The organs that were more moderately stained included the cerebral cortex, skin, spleen, retina, liver, lungs and small intestine. In the brains, the cerebral cortex (particularly the pyramidal cells (Fig 5A)), the cerebellar Purkinje cells and the hippocampus showed the most intense promoter activity (data not shown). There was light staining in the pyramidal tracts and the thalamus (data not shown). In the skin, staining was seen in the basal epithelial cells (Fig 5J). In the spleen, cytoplasmic staining could be seen in the marginal zone regions (possibly macrophages), and little to no staining was seen in the periarticular lymphocyte area (Fig 5L). Staining of sectioned eye revealed Abcf1 promoter activity in the extraorbital muscles (data not shown), ciliary body (data not shown), and retina (Fig 5B). Within the retina, the ganglion cells appeared to be the most intensely stained. There was also intermediate to strong staining in both the inner and outer nuclear layers. There was virtually no staining in the cornea and sclera (data not shown). In the Abcf1+/- liver sections, there was notable cytoplasmic staining in the peri-venular regions (Fig 5E). Sectioning and staining of the lungs showed slight Abcf1 promoter activity in the respiratory epithelium, and more distinct or stronger staining in the bronchiolar (Fig 5F) and bronchi epithelium. The small intestine sections showed cytoplasmic staining of the mucosal epithelium as well in the lacteals (Fig 5K).

The highly stained areas included the kidney and testis. The kidney sections showed cytoplasmic staining in the proximal convoluted tubules and some staining in the glomerular apparatus (Fig 5D). The testis showed staining in the germinal epithelial cells and in the spermatozoa (Fig 5N). In all, the Abcf1 promoter was found to be active in all organs and tissues tested. The activity, though, was different in the various tissues and particularly in different subsets of cells within those tissues. These data, however, should be interpreted with some degree of caution, as it is possible that the truncated fusion proteins are unstable or lead to toxicity in certain cell types. These observations should be followed up with cell specific immunostaining and Western blot to definitively identify the cell subsets that contain the highest levels of β-geo expression.


ABCF1 has been shown to be a key regulator of the DNA sensing pathway and regulates cytosolic DNA and retroviral infection though its exact molecular function remains unknown[5]. The Abcf1 gene is induced by TNFα and functions in protein translational initiation and elongation [10]. In order to study ABCF1 in development and disease, we created a knockout mouse model, based on a single gene trap insertion in the Abcf1 gene in embryonic stem cells. This construct further allowed lineage tracing of the endogenous Abcf1 promoter by following the expression of a reporter gene. The gene trap cassette was inserted within the intronic region between exon 7 and exon 8 in the Abcf1 gene, disrupting its ATP-binding activity. Heterozygous mice appeared to develop normally; however, embryos homozygous for the gene trap cassette died shortly after implantation, indicating that the loss of the ABCF1 protein is lethal in mice at a very early stage of development.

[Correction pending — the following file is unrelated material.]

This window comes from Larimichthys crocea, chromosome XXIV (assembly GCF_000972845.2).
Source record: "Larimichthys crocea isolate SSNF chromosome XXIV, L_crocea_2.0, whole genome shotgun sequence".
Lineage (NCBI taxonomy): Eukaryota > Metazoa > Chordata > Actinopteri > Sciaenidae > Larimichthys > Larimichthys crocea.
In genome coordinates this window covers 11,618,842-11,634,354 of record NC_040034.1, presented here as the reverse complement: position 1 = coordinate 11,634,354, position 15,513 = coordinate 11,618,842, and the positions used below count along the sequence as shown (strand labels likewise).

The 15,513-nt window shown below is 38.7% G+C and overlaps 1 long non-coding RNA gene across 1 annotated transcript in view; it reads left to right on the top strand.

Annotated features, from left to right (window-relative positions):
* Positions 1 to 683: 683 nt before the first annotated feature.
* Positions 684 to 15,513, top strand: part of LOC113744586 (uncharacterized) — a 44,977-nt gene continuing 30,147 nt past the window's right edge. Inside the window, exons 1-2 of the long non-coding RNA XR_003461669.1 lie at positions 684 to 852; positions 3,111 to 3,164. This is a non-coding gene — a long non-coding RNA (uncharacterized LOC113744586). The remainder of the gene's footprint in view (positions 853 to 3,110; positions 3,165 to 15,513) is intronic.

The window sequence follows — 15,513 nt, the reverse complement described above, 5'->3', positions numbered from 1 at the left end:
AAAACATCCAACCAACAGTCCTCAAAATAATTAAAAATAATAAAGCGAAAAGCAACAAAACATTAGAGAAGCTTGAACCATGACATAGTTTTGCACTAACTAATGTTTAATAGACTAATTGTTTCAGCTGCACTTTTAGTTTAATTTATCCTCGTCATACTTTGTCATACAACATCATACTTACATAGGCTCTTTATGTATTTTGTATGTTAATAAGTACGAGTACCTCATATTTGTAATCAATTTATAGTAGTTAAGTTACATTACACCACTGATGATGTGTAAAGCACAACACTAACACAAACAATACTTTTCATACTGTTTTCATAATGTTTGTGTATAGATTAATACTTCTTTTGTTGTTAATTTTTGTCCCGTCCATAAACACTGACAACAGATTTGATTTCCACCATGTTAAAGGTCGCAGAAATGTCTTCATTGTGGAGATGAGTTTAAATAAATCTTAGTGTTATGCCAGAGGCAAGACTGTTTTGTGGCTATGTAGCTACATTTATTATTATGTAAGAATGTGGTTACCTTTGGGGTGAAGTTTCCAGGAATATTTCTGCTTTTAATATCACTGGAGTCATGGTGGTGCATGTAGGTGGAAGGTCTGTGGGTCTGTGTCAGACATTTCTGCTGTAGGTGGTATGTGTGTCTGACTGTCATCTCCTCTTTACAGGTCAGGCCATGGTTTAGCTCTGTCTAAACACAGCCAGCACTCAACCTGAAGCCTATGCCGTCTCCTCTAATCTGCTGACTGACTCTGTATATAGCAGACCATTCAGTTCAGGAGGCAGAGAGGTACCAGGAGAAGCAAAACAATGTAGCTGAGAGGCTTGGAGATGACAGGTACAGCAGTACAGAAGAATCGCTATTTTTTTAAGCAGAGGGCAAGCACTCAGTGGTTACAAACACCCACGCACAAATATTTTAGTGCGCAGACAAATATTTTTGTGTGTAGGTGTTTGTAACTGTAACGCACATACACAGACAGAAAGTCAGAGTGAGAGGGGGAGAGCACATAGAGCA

Previous studies showed that ABCF1 interacts with the eIF2 protein, which is a key member of the translation initiation machinery [7, 24]. ABCF1 is thought to bind to eIF2 through residues located in the N-terminal region and enhance the binding of eIF2 to Met-tRNA [10]. RNA interference experiments in Hela cells showed that a reduction in ABCF1 protein correlated with a reduction in general protein synthesis, as assayed through translation of reporter genes [7, 24]. Since mRNA translation is a fundamental process of life, any interference in this pathway should not be well tolerated in cells. This is also shown by the inability to produce Abcf1-/- mice. Provocatively, Abcf1-/- blastocysts can be produced and survive until implantation. This may be explained by the presence of long-lived maternal ABCF1, which is present up to the post-implantation stage of development, similar to the Argonaute 2 gene, which is a member of the RNA-induced silencing complex (RISC) complex [25]. Another explanation is that the N-terminal ABCF1-eIF2 association is sufficient for early embryo translation while the nucleotide binding domains have another distinct function, possibly in the control of translation. Since the XK097 gene trap is located between exon 7 and 8 of the Abcf1 gene in our knockout mice, the N-terminal 186 AA should be still expressed. As ABCF1 is known to associate with eIF2 and is thought to be responsible for the initiation of translation, the fact that blastocysts can survive without the presence of the ABC cassettes and that the Abcf1 promoter is preferentially expressed in functionally diverse tissues suggests that there may be a unique role for the ABC cassettes other than in translation initiation.